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I. California Penal Code 288.4: Arranging to Meet with a Minor for Lewd Purposes

Legal Definition: Every person who, motivated by an unnatural or abnormal sexual interest in children, arranges a meeting with a minor or a person he or she believes to be a minor for the purpose of exposing his or her genitals or pubic or rectal area, having the child expose his or her genitals or pubic or rectal area, or engaging in lewd or lascivious behavior shall be found guilty under this section.

For a person to be convicted of a violation of PC 288.4, the prosecution must prove the following:

1. You arranged a meeting with a minor/a person you believed to be a minor;

2. When you did so, you were motivated by an unnatural or abnormal sexual interest in children;


3. At that meeting, you intended to expose your genitals or pubic or rectal area/have the minor expose their genitals or pubic or rectal area/engage in lewd or lascivious behavior.

II. What does this mean?

Notice the second part to element one above is how you can get caught in Sting Operations, similar to that of the famous To Catch a Predator show from NBC. Even if the person is not a minor, but you believe them to be, which is usually explicit in the chat conversation, you could still be found guilty under this section. Even if you do not actually engage in any sexual activity with a minor that you agreed to meet with, it is still a violation if you meet with the required intent. A minor is a person under the age of 18.

Lewd and lascivious behavior includes any touching of a person with the intent to sexually arouse yourself or the other person. Lewd or lascivious behavior includes touching any part of the person’s body, either on the bare skin or through the clothes the person is wearing. A lewd or lascivious act includes causing someone to touch his or her own body or someone else’s body at the instigation of the perpetrator who has the required intent.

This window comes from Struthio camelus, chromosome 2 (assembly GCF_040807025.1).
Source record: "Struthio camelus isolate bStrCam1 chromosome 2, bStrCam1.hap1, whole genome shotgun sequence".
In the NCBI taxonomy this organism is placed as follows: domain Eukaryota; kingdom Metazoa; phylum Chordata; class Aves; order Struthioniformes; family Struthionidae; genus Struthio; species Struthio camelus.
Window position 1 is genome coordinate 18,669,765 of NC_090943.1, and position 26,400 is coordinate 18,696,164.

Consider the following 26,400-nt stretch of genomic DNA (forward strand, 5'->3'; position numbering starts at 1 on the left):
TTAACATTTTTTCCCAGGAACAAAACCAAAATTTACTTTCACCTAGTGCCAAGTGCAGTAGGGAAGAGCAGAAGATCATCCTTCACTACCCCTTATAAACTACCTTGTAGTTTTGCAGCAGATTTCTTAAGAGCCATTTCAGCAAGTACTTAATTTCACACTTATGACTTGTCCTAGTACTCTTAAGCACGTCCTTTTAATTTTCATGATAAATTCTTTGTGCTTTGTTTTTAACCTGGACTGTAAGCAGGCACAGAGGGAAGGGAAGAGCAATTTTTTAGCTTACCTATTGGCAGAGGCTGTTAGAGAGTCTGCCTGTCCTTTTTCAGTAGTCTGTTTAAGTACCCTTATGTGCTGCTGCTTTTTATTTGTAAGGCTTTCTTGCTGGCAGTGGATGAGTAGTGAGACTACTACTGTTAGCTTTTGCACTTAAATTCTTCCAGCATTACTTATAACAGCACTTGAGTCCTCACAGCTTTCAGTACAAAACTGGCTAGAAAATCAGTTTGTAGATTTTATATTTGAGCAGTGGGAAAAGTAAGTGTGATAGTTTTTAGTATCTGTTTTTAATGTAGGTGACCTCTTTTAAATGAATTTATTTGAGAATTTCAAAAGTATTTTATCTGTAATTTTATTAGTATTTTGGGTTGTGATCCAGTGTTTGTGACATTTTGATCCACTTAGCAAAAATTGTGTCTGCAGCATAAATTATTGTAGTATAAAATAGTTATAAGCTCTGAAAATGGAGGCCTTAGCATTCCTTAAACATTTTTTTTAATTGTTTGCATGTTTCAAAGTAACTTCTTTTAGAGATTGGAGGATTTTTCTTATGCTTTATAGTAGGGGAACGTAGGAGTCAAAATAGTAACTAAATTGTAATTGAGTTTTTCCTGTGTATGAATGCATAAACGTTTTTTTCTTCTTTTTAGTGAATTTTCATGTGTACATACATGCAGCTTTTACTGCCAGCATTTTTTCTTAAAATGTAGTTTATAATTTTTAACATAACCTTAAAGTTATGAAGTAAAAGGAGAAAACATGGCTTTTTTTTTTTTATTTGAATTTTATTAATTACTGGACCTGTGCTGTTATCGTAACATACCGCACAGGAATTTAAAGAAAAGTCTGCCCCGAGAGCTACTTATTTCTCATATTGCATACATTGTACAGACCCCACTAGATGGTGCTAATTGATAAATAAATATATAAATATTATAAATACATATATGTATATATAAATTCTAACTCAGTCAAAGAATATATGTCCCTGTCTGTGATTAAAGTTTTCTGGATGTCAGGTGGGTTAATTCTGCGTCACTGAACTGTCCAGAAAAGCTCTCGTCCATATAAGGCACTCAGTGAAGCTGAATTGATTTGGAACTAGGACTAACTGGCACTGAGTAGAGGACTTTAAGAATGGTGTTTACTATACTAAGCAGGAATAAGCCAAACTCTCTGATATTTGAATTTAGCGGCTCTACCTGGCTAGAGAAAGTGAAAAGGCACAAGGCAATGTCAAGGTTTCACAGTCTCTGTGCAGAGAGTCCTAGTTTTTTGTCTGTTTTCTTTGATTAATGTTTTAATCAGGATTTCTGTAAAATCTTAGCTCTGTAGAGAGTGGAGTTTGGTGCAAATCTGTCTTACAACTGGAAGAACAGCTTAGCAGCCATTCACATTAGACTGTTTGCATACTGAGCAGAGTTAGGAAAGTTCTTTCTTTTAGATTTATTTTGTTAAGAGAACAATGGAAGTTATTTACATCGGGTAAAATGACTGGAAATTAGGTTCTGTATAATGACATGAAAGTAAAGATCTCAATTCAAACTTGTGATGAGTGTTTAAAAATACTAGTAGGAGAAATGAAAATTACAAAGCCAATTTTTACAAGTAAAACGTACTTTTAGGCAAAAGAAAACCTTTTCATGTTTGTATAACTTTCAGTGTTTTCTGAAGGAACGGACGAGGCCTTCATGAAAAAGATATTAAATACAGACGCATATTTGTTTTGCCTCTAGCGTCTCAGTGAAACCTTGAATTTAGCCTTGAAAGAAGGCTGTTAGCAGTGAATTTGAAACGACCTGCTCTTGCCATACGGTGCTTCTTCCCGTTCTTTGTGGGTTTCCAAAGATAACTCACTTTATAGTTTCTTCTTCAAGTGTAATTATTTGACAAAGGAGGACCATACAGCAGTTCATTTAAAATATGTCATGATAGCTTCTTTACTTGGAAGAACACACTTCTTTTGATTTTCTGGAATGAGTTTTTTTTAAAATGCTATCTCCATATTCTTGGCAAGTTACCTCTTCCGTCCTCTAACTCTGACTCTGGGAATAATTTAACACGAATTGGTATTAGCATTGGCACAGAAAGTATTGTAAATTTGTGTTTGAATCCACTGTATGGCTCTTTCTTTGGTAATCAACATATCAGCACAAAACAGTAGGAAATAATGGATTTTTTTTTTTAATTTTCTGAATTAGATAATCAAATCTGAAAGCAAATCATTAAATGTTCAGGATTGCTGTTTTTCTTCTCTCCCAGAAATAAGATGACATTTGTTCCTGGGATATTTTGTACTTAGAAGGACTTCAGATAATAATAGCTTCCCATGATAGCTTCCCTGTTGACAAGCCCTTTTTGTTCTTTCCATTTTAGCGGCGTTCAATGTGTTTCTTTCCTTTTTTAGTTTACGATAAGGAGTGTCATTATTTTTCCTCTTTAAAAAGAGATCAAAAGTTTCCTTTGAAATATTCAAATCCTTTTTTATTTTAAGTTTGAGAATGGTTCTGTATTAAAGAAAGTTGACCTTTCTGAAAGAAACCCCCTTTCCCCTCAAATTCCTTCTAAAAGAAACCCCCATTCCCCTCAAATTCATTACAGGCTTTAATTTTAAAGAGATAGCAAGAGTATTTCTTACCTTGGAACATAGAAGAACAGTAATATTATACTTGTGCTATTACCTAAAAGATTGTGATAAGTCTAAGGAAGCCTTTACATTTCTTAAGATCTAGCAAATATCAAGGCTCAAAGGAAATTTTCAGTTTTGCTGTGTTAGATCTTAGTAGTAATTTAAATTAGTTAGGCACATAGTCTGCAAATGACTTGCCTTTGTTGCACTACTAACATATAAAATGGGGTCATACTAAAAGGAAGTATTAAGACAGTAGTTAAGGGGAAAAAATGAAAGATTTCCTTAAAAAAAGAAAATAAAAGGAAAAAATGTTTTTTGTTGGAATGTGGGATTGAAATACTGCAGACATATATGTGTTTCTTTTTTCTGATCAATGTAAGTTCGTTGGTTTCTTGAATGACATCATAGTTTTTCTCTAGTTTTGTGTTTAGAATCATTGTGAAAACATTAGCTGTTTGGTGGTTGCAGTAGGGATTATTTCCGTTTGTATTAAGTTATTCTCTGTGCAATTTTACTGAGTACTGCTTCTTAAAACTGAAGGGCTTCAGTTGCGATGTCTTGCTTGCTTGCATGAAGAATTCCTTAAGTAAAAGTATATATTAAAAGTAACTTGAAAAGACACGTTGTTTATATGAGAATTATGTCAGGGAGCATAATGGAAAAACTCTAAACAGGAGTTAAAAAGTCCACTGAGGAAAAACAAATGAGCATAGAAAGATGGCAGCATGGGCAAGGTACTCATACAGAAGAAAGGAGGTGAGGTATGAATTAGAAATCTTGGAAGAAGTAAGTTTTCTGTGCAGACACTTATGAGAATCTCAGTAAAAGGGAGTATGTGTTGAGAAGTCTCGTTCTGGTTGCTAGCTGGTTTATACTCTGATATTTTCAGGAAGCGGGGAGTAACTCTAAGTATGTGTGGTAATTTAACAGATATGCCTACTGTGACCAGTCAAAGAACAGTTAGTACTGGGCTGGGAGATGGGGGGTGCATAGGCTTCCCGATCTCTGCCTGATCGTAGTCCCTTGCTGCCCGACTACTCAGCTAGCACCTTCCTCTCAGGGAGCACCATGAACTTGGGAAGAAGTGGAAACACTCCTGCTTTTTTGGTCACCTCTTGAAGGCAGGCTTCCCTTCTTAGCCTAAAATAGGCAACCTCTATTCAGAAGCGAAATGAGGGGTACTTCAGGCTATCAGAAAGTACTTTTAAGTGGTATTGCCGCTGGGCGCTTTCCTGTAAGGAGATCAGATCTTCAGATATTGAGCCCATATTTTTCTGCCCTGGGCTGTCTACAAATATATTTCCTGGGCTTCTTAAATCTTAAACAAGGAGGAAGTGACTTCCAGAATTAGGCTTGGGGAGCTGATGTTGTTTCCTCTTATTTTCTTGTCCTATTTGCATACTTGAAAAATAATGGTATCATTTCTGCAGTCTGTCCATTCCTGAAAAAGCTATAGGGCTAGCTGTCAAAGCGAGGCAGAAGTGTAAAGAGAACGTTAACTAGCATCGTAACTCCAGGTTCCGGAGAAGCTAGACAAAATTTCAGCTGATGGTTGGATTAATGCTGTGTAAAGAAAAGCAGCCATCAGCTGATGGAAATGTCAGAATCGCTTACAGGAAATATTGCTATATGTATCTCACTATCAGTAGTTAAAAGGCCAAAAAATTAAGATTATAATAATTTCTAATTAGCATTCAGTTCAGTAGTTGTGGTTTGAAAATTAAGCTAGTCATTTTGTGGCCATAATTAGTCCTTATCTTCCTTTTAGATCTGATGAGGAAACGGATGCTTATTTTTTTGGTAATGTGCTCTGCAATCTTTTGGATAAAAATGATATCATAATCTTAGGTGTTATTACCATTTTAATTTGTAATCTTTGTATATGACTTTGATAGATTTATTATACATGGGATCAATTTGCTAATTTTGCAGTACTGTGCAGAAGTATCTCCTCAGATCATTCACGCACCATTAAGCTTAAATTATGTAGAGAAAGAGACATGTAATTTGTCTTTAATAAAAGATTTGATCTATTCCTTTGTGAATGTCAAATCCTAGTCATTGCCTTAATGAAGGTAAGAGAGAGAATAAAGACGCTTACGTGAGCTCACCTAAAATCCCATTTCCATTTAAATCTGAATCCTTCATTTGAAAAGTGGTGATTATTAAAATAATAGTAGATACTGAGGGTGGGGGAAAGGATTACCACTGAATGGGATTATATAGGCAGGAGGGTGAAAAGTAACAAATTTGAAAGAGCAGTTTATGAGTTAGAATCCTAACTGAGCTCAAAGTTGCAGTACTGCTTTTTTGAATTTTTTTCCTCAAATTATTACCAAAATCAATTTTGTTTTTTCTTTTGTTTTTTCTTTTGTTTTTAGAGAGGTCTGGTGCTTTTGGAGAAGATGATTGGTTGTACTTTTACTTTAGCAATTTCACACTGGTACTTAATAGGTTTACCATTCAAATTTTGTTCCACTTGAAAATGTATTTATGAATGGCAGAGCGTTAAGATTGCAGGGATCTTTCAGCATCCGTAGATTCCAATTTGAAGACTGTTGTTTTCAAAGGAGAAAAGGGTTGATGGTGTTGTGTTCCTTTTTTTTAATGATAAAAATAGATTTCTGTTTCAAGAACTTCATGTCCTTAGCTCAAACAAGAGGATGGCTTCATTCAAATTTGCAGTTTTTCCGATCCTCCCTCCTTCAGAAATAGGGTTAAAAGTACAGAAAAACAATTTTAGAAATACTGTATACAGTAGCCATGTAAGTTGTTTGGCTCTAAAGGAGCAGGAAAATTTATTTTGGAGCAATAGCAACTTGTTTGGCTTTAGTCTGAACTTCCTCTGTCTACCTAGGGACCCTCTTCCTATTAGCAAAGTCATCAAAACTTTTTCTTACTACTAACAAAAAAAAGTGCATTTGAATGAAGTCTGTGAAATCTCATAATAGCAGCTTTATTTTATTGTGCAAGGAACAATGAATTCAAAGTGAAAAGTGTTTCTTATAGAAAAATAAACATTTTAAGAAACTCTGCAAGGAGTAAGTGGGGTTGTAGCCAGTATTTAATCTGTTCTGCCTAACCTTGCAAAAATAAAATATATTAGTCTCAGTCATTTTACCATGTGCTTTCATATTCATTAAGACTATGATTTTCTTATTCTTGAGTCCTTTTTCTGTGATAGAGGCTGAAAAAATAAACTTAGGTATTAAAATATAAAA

III. Penalties

Generally speaking, a violation under PC 288.4(a)(1) is a misdemeanor offense. If you are to be found guilty under this section as a misdemeanor, you could be sentenced up to one year in County Jail. You would be required to serve 50% of that sentence. However, if you are found to be in violation of PC 288.4(b)(2), you could be sentenced to State Prison for upwards of 2, 3, or 4 years. This section only applies if you instead of simply arranging to meet a minor, actually attend the meeting with the minor, then you are subjected to State Prison in that circumstance. The other way this can become a felony offense under PC 288.4(b)(1) is if you have a prior sex crime that has required you to register with Local Law Enforcement as a Sex Offender under PC 290. If you fall under this section category of being a prior Registered Sex Offender, you could be sentenced to upwards of 16 months, 2 or 3 years in State Prison.

In some PC 288.4(a)(1) cases, you may be able to avoid jail entirely and instead serve an alternative sentence. Alternative sentences include work release, which is commonly known as Community Service, or electronic monitoring, also known as House Arrest.